Ecology of Aquatic and Terrestrial Fauna Team

Two people standing on a boat with nets

This team conducts research on the life histories, community dynamics, and ecological functions of terrestrial and aquatic animals within bottomland hardwood ecosystems. The research is organized within an ecological hierarchy encompassing species communities/assemblages, ecosystems, and landscapes. The effects of forest management are evaluated at each level.

Emphases are:

  • Identifying species-specific life history attributes or strategies that affect resilience of populations
  • Examining patterns of animal community composition and structure in relation to habitat and biological interactions
  • Determining baseline habitat conditions and associated levels of variability in populations, communities, and assemblages of animals along gradients of space and/or time
  • Providing technology transfer of methods for evaluating and maintaining biodiversity in a multiple-resource context

Team Members

There are 6 people in the Ecology of Aquatic and Terrestrial Fauna Team
Name Title Phone
Adams, Susan B. Team Leader / Research Fisheries Biologist 662-234-2744 x267
Barnett, Zanethia C. Research Fisheries Biologist 662-234-2744 x268
Bland, Mickey Biological Science Technician 662-234-2744
Haag, Wendell R. Research Fisheries Biologist 502-573-0330 x228
Smith, Carl Biological Science Technician 662-686-3173
Warren, Mel Research Biologist 662-234-2744

Visit our Crayfishes of Mississippi Website

Mississippi has one of the most diverse crayfish faunas in the world and is home to at least 17 endemic species (meaning they occur nowhere else).

View our Mississippi species list, photo galleries, fact sheets, distribution maps, and more.

Download a poster featuring over 30 color photos of Mississippi crayfishes (PDF) →

Stream temperature relationships to fish and crayfish distributions in north Mississippi

Climate change is expected to adversely affect numerous warmwater animal species. Read about our stream temperature monitoring network and what we are learning about Yazoo Darter and crayfish populations →

Will biofuels treatments harm the Shutispear crayfish?

Three people wading in a shallow stream with dip nets

Sampling for crayfish on Weyerhauser land. (Forest Service photo)

Cooperative research with Weyerhaeuser is currently underway to assess the impacts of biofuels treatments to known populations of Procambarus lylei, the Shutispear crayfish, on Weyerhaeuser land. The species is a Mississippi "species of greatest conservation need", and is listed on the International Union for the Conservation of Nature Red List as "endangered." Early sampling efforts revealed the presence of Hobbseus yalobushensis, another crayfish species of high conservation concern under several ranking systems.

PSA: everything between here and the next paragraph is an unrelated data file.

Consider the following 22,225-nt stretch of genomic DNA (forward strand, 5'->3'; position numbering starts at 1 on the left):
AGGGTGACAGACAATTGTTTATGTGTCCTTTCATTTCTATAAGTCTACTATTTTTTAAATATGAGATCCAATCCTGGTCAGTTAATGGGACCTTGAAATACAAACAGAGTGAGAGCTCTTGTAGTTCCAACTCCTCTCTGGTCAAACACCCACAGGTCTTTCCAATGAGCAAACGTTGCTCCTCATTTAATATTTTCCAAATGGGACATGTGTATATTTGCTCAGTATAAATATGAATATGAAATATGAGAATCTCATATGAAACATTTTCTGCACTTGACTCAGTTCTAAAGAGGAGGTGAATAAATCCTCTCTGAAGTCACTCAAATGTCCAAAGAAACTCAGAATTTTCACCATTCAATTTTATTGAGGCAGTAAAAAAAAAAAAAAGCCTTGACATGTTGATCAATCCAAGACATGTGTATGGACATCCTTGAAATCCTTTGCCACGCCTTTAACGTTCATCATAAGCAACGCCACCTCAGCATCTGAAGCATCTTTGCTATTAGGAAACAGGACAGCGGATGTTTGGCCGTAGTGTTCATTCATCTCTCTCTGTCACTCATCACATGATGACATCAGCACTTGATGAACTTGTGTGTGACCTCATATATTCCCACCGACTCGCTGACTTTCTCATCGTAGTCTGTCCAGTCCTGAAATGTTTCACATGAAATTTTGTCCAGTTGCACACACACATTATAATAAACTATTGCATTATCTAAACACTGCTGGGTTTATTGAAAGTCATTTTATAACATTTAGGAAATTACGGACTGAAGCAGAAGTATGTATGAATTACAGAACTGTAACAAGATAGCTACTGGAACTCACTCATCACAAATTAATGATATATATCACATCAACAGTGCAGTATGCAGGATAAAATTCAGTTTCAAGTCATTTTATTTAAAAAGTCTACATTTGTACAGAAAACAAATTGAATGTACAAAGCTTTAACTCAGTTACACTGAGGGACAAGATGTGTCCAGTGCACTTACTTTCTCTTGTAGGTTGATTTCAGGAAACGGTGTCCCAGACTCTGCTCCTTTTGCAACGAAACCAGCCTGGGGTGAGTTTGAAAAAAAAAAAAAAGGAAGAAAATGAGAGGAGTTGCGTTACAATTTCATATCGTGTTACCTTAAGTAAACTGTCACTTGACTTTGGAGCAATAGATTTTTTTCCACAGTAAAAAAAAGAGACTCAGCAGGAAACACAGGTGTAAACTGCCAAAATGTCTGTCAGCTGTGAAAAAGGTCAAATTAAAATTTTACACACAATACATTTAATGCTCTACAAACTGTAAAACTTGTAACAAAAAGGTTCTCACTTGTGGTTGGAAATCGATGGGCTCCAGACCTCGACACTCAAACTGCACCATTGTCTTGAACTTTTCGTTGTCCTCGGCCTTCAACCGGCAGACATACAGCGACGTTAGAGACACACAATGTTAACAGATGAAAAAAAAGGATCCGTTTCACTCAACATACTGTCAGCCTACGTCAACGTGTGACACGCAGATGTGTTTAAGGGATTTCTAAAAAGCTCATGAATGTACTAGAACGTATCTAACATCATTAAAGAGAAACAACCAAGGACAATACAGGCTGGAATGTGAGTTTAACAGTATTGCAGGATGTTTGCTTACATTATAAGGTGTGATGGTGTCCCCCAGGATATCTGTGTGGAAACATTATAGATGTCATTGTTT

The study has been expanded to allow for more extensive sampling to clarify the distributional extent of the species on Weyerhaeuser land and to better understand the species ecology. Dr. Susan Adams is lead CBHR scientist on this project.

View related poster (PDF) →

Is habitat fragmentation endangering the Yazoo Darter?

A Yazoo Darter with atypical blue coloring. (Forest Service photo)

That certainly seems to be the case. A recent study by Dr. Mel Warren, Mr. Ken Sterling (formerly with the Center, now Utah State University), and other university cooperators suggests that extensive habitat alteration in the form of impoundments, road, crossings, and channelized streams is creating barriers to disbursement and isolating entire populations of Etheostoma raneyi (Yazoo Darter). Recent and severe declines in contemporary migration rates relative to historical rates were also indicated. The Final Report to the Mississippi Museum of Natural Science, which includes discussion of the genetic effects of habitat fragmentation as well as recommended management practices, was released November 30, 2011.

Learn more about the Yazoo Darter and this project →

What mussel shell rings are telling us

A mussell shell. (Forest Service photo)

Freshwater mussels are among the longest-lived animals on Earth (up to nearly 200 years). As they grow, mussels form annual rings in their shells—much like tree rings—that can be used to determine an individual's age. Dr. Wendell Haag’s research has refined and extended techniques for studying these rings (please see our photo album "Aging Mussel Shells"), and he is investigating the many other things they can tell us about mussel ecology and aquatic ecosystems in general.

One of the first surprises was that lifespan varies greatly among species. Some are indeed long-lived (>50 years), but others may live only 4-5 years suggesting that mussels use a broad range of life history strategies. Second, growth varies considerably and predictably according to hydrologic and climatic factors. Third, even slight disturbances cause mussels to form distinctive rings that can be distinguished from normal, annual rings. Annual patterns of growth and occurrence of disturbance rings potentially provide a valuable record of changing habitat conditions over time.